Shiloh presents yet another of the Confederacy’s ‘if only’ moment. While attempting to encourage one of his units to charge, Johnston was shot through the leg. He refused to stop for treatment, until eventually almost falling off his horse as he died of blood loss. Johnston was considered to have been the best soldier of his generation (although had yet to prove it), and his lose is often blamed for the defeat at Shiloh. In reality, the Confederate army was almost exhausted by this point, while the Union army had a strong line to fall back on, as well as tens of thousands of reinforcements who started to arrive as evening fell.
Having been on the defensive on 6 April, Grant went on to the offensive on 7 April. The battered Confederates managed to hold on for a couple of hours of fighting that matched that of the previous day, but eventually Union numbers and freshness won out. Beauregard was forced from the field, and began a dispirited march back to their base at Corinth.
The true nature of Grant’s victory at Shiloh took some time to sink in. After the first day, the Confederates were already claiming a victory, and it was the first days fighting that most influenced early opinion in the North as well. When the scale of Grant’s victory eventually sank in, his reputation rose to unprecedented levels, although not with Halleck.
Unfortunately, it was Halleck who now took over command of the combined Union army of over 100,000 men. Facing him, Beauregard at Corinth managed to scrape together 70,000 men, ready to defend what he at first felt to be the most important position in the Mississippi valley, crucial to the success of the Confederacy. However, as Halleck slowly (very slowly!) approached Corinth, Beauregard changed his mind, and on 25 May pulled out of the city, before Halleck could close his siege.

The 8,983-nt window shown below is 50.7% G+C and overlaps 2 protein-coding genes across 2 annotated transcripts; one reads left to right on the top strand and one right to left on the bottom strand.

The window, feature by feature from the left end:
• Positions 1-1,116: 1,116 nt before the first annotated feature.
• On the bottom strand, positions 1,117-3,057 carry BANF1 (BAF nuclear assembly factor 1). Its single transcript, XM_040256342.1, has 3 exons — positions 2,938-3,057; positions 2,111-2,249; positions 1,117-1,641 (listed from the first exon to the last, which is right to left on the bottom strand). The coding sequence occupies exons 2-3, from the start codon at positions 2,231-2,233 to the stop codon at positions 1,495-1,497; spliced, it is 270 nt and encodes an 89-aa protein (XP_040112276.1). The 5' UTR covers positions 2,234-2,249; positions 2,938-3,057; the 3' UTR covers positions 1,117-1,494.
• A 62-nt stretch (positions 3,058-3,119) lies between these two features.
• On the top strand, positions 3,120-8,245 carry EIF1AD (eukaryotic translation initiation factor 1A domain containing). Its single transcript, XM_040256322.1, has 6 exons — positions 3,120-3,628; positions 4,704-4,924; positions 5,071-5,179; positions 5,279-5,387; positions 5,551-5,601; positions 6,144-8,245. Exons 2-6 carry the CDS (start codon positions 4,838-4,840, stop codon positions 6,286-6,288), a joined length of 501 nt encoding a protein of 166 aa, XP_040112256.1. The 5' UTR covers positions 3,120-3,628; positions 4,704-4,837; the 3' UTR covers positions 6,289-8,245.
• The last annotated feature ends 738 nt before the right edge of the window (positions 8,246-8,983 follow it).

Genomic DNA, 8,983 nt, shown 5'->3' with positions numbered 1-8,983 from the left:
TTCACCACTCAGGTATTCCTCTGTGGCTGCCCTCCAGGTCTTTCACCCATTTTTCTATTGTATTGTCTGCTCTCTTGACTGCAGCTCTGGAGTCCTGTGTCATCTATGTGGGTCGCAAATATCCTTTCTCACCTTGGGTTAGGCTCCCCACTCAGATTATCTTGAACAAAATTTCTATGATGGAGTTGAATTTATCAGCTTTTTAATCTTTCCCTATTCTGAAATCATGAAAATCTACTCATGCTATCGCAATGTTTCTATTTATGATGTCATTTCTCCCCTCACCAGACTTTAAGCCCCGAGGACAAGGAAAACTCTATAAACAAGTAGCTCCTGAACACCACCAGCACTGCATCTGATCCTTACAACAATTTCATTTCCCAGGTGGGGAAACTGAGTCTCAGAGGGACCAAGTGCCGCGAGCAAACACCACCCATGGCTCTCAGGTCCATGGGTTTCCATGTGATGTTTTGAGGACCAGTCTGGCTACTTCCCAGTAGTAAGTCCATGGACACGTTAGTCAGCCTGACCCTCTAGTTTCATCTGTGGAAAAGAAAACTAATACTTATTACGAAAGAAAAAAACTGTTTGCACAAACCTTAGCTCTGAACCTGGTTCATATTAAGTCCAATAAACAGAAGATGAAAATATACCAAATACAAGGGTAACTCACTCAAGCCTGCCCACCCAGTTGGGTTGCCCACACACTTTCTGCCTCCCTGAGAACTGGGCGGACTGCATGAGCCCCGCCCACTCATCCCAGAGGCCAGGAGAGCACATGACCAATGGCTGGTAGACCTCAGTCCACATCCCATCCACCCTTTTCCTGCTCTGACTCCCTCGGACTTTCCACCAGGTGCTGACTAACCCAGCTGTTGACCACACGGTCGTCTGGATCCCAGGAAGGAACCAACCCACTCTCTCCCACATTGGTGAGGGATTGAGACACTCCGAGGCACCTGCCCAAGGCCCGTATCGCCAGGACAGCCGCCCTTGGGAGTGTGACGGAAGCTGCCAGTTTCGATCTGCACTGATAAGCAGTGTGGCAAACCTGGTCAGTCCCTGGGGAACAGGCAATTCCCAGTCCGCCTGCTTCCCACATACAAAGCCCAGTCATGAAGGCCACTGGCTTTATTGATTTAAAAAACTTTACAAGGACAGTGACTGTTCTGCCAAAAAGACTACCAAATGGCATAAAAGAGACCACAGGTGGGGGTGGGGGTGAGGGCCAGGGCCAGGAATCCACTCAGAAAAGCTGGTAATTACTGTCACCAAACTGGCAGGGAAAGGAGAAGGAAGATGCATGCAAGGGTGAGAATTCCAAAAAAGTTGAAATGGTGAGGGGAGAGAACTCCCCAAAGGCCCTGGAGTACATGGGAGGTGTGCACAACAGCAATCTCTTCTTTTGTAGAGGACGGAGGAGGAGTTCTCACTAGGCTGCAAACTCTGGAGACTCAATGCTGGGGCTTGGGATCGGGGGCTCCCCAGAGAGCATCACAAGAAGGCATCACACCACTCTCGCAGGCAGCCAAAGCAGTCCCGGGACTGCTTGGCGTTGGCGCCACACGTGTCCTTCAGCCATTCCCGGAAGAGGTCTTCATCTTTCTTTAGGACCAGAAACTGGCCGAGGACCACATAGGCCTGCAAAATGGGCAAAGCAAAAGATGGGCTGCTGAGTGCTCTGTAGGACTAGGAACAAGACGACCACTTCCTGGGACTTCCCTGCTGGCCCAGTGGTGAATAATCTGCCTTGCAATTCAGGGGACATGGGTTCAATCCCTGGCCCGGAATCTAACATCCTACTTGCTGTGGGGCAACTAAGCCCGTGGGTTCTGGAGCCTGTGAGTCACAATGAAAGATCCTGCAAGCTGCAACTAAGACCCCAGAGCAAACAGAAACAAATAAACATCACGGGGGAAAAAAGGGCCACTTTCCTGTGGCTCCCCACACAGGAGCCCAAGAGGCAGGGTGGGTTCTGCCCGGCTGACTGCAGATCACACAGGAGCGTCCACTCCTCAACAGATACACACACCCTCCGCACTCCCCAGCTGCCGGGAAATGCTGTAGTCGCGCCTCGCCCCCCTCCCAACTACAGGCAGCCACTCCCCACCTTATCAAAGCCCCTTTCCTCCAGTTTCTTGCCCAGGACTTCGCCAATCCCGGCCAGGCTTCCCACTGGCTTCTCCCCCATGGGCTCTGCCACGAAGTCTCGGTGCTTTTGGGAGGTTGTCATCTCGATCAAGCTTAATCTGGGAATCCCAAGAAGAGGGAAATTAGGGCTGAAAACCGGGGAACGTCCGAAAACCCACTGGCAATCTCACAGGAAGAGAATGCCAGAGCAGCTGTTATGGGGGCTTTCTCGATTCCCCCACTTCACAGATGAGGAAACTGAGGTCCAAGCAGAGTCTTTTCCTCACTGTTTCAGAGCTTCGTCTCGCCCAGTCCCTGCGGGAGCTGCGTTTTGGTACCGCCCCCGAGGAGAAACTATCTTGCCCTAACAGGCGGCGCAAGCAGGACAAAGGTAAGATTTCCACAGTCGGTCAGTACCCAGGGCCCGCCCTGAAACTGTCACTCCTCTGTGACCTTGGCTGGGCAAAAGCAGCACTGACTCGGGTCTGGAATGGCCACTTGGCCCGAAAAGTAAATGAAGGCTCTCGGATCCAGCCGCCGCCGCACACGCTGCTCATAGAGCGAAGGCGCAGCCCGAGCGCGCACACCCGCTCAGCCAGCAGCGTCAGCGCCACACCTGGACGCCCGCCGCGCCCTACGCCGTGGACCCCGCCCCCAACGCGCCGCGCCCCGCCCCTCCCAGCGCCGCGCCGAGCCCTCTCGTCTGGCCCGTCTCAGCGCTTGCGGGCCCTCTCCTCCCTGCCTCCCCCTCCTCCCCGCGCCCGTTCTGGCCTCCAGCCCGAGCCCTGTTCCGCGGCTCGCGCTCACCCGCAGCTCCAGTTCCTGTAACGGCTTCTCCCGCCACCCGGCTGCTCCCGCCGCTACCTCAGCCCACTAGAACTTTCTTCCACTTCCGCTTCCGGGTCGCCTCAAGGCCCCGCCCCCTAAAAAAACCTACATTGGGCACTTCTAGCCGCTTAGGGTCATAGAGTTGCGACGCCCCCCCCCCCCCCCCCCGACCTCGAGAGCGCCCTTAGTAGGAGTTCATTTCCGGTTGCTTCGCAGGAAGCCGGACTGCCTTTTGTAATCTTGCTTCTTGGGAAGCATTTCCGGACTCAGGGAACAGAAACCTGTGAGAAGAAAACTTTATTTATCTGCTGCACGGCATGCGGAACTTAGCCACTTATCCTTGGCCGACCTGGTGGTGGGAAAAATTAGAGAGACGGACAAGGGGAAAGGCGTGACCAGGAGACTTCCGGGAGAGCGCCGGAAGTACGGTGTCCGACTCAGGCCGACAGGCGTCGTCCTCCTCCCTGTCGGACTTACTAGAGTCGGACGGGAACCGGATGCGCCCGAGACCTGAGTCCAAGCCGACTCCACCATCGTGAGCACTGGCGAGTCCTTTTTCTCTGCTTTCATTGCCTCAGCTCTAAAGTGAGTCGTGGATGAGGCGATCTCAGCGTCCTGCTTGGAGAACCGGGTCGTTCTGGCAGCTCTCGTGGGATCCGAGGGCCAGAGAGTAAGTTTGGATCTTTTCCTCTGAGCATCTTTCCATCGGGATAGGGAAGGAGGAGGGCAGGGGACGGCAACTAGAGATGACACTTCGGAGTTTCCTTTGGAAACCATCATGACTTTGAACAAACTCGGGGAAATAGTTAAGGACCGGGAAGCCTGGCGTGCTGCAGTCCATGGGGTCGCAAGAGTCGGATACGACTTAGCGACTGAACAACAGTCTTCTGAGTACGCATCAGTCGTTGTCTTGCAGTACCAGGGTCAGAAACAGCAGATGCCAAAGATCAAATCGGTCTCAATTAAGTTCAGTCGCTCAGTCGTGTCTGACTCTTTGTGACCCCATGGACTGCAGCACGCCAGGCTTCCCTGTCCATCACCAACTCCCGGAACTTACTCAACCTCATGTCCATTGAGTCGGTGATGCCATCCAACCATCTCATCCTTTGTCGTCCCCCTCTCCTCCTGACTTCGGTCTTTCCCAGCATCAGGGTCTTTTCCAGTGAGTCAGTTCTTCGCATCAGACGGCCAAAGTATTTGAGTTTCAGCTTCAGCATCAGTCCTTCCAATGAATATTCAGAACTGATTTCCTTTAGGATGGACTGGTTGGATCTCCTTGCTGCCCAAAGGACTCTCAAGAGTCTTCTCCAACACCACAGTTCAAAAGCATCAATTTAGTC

This was probably wise. Corinth was turning into a lethal trap, with dirty water and disease causing as many deaths as Shiloh. Standing and fighting against a larger Union army must surely have lost Beauregard his army. However, while some (Grant amongst them) had already realised that what mattered was the defeat of the Confederate armies, most people were still obsessed with defending territory. Jefferson Davies was certainly not willing to see the retreat from Corinth as the triumph that Beauregard portrayed it as, and replaced him with Braxton Bragg.
The events of the next few months were to suggest that Beauregard’s view of his escape from Corinth was correct. Halleck was now faced with a difficult situation. He now found himself in charge of large areas of Confederate territory, with long supply lines that needed defending, major towns to garrison, a series of conflicting priorities and a large Confederate army still in the field against him. The most obvious aftermath of Shiloh and Corinth turned out to be a Confederate offensive.
Halleck was faced with difficult summer conditions. Water was scarce, the rivers low (often too low to be used by shipping). Grant’s army was dispersed on occupation duties in Tennessee, while Buell with the Army of the Ohio was sent east towards Chattanooga. Eastern Tennessee was fairly pro-Union, although as Buell was to find out, that did not mean that there was any shortage of Confederate raiders in the area. Unlike Grant, Buell still hoped to avoid a remorseless struggle, and so his march east was slowed down by attacks on his supply lines that he was ill prepared to deal with. Confederate cavalry raids lead by Nathan Forrest and John Hunt Morgan almost immobilised Buell, who was simply not prepared to live off the land.